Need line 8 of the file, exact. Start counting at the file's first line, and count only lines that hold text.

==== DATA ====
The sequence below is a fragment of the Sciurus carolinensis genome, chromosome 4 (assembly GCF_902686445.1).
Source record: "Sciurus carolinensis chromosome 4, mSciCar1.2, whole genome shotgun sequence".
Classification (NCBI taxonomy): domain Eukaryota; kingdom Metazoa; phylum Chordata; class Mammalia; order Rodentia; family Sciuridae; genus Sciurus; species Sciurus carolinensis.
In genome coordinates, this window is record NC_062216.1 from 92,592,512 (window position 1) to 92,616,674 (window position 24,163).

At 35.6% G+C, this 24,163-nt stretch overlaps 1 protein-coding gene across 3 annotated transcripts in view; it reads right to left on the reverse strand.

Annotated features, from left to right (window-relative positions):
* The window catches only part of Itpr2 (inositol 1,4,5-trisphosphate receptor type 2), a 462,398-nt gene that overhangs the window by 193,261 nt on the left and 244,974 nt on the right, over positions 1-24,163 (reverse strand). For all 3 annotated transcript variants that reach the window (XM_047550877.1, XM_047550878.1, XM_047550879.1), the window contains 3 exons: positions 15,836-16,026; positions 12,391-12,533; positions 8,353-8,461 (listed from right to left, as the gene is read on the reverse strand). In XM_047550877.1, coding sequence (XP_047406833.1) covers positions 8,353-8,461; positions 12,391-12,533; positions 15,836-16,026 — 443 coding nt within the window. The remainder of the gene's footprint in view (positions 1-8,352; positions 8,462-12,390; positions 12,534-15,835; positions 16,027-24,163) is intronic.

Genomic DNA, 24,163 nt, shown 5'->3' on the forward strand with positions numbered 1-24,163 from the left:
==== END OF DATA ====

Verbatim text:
Genomic DNA, 24,163 nt, shown 5'->3' on the forward strand with positions numbered 1-24,163 from the left: